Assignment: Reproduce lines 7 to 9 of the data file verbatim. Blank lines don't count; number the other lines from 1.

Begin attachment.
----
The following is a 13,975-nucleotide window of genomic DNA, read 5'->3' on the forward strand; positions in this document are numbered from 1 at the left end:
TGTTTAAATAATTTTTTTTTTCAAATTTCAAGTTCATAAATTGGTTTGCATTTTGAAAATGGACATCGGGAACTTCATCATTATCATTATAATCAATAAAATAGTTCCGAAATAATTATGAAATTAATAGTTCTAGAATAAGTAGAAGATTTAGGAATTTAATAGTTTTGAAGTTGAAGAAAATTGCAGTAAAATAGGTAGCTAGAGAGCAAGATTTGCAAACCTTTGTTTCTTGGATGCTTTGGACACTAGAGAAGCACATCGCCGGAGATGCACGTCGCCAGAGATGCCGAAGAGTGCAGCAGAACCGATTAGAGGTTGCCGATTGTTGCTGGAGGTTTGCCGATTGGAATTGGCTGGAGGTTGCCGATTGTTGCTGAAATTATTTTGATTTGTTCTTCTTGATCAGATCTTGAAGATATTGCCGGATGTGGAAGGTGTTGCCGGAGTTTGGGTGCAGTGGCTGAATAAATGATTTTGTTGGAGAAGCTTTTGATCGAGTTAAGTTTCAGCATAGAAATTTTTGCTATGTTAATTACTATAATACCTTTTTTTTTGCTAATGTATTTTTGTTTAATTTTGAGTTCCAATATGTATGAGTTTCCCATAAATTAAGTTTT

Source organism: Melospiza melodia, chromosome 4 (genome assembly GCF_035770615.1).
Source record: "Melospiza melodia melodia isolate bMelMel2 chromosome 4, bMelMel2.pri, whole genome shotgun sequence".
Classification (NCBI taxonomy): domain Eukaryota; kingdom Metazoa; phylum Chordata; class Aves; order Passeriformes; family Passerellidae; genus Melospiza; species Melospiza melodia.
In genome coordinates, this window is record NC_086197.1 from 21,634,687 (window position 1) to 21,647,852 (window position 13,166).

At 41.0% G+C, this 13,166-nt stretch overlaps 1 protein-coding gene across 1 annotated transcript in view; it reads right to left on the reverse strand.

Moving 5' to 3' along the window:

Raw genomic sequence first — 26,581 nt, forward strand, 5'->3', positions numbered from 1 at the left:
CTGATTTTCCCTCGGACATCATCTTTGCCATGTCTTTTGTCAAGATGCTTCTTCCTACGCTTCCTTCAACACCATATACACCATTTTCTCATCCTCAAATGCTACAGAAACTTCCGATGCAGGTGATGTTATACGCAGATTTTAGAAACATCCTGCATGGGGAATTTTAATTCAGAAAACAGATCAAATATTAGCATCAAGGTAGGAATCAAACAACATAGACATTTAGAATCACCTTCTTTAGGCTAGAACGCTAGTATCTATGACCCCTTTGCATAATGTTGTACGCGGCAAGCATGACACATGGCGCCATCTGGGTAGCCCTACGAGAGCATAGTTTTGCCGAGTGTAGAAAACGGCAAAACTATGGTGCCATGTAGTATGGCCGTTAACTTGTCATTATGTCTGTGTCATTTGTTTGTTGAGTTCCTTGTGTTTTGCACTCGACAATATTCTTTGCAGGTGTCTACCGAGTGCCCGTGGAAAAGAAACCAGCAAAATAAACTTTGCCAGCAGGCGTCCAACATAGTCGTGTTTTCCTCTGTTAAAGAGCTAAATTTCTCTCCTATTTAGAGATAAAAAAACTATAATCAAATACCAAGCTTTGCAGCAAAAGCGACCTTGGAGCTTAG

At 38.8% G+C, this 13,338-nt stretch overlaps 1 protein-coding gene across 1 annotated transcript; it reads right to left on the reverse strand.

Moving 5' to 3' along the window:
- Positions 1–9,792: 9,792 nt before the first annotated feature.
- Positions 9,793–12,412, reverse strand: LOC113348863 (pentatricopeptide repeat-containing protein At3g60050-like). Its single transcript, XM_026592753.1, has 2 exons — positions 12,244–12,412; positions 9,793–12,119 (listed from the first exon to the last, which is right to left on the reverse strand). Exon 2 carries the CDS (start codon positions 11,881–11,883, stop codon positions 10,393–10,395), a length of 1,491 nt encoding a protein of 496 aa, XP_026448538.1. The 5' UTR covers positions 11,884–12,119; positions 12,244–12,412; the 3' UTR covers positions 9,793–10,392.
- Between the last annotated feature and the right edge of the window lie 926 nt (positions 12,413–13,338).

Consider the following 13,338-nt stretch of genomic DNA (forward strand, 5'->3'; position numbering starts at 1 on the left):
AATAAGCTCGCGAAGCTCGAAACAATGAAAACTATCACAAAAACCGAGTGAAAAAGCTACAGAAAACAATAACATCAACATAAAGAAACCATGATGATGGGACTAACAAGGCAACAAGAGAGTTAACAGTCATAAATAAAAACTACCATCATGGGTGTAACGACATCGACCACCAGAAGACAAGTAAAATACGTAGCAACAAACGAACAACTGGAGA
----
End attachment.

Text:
At 41.0% G+C, this 13,166-nt stretch overlaps 1 protein-coding gene across 1 annotated transcript in view; it reads right to left on the reverse strand.

Moving 5' to 3' along the window:

Raw genomic sequence first — 26,581 nt, forward strand, 5'->3', positions numbered from 1 at the left: